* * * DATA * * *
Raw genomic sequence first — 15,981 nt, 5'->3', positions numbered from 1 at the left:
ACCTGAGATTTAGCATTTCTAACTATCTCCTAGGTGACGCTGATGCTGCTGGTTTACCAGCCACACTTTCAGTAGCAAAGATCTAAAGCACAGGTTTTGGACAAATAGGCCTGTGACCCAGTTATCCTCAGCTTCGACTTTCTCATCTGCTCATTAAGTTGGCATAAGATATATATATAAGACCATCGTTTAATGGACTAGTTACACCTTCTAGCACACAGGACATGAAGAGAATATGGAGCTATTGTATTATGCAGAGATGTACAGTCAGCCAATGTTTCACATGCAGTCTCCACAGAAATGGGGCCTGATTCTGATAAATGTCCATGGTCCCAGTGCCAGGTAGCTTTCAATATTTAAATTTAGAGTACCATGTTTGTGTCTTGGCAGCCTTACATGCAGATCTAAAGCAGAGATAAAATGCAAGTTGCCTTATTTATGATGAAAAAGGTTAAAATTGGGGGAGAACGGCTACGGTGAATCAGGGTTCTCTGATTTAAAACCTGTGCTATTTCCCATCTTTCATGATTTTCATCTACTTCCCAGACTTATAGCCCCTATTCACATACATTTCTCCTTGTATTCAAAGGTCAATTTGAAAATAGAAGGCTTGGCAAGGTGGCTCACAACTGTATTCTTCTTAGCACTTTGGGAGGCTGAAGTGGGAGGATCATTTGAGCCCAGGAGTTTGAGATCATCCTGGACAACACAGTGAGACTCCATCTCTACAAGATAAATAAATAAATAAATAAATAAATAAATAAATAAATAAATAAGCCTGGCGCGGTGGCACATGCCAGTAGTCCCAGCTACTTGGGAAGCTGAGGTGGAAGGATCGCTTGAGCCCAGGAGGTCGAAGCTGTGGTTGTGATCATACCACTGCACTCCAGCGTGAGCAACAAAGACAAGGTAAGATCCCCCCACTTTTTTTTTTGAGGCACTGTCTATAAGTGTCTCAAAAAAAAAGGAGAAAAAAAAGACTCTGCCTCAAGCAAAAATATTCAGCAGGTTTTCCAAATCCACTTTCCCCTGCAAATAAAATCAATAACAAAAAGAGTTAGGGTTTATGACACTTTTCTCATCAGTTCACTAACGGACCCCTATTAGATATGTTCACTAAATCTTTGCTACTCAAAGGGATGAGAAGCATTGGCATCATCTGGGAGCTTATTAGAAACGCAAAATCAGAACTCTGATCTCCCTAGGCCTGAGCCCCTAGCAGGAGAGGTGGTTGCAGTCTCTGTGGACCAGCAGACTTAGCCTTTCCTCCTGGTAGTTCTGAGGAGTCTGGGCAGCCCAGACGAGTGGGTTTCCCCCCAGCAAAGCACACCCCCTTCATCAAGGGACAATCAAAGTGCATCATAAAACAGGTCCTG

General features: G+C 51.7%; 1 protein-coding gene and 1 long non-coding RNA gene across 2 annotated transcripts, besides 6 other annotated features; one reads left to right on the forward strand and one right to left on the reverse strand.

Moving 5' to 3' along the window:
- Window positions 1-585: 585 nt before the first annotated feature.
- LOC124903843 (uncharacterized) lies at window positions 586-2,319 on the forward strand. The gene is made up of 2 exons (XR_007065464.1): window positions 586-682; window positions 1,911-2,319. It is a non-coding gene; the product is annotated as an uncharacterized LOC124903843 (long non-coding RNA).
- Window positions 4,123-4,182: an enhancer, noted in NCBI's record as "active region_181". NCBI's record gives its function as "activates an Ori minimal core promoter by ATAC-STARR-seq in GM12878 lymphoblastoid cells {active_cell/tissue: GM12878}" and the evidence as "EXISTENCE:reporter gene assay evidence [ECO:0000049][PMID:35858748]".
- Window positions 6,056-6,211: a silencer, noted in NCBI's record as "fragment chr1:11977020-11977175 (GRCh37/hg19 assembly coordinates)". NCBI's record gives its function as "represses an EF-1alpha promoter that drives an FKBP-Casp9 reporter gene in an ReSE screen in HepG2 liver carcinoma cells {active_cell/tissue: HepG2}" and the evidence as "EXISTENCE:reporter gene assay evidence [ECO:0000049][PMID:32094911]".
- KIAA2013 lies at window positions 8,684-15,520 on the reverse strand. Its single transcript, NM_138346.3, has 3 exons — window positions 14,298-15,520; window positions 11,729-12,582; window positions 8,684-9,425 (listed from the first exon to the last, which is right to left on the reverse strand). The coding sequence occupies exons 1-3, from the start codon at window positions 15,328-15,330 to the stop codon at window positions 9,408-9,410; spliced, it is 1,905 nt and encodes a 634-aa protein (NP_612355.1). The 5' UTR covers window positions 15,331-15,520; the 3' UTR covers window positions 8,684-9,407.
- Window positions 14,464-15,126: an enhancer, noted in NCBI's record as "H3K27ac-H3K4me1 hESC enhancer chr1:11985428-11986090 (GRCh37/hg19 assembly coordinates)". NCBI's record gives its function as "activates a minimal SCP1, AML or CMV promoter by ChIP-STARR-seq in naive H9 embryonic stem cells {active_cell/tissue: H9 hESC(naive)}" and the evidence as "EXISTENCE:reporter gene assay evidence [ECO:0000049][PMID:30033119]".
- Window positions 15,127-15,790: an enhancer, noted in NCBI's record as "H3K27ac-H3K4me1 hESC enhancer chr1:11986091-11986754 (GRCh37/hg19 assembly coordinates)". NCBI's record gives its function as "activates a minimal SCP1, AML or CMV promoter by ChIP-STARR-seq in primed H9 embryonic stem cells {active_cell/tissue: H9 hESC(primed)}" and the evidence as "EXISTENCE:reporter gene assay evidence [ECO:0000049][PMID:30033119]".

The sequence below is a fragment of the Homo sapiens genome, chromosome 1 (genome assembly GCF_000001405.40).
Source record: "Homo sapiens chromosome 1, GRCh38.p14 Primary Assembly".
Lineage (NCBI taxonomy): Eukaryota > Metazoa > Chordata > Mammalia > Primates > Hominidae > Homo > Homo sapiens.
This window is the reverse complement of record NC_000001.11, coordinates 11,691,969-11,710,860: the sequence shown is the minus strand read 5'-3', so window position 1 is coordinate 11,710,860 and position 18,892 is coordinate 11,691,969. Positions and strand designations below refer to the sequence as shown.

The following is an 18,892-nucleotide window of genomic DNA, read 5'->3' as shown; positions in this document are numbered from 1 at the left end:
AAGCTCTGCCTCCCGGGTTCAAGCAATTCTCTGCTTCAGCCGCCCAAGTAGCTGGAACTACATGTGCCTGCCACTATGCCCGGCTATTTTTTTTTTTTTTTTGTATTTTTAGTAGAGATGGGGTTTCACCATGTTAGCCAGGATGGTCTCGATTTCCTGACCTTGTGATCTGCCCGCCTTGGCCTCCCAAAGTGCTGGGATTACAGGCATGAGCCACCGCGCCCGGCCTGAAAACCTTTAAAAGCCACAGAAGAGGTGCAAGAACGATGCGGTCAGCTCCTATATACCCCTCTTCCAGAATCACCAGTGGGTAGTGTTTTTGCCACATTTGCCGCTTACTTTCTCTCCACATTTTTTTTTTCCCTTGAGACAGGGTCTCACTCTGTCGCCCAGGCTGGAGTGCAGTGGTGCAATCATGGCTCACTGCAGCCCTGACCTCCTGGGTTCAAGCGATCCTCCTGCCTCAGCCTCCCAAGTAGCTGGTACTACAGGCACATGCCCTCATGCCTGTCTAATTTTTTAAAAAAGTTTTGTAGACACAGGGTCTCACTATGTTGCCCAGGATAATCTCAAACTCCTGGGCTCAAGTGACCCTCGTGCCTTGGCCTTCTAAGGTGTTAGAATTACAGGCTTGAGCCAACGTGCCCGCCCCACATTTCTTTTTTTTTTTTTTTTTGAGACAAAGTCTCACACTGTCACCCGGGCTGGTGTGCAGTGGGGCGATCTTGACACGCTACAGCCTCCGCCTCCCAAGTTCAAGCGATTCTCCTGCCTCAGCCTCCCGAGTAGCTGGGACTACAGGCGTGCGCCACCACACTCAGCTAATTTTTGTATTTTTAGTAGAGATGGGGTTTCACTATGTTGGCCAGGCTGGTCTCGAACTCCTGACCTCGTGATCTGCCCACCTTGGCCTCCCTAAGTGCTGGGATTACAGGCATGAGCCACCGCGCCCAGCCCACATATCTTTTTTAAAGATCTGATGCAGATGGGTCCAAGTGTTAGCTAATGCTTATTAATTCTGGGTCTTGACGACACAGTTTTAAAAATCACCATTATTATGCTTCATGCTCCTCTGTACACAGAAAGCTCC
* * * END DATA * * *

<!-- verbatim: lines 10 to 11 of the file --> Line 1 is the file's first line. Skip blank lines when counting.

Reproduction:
- Window positions 14,464-15,126: an enhancer, noted in NCBI's record as "H3K27ac-H3K4me1 hESC enhancer chr1:11985428-11986090 (GRCh37/hg19 assembly coordinates)". NCBI's record gives its function as "activates a minimal SCP1, AML or CMV promoter by ChIP-STARR-seq in naive H9 embryonic stem cells {active_cell/tissue: H9 hESC(naive)}" and the evidence as "EXISTENCE:reporter gene assay evidence [ECO:0000049][PMID:30033119]".
- Window positions 15,127-15,790: an enhancer, noted in NCBI's record as "H3K27ac-H3K4me1 hESC enhancer chr1:11986091-11986754 (GRCh37/hg19 assembly coordinates)". NCBI's record gives its function as "activates a minimal SCP1, AML or CMV promoter by ChIP-STARR-seq in primed H9 embryonic stem cells {active_cell/tissue: H9 hESC(primed)}" and the evidence as "EXISTENCE:reporter gene assay evidence [ECO:0000049][PMID:30033119]".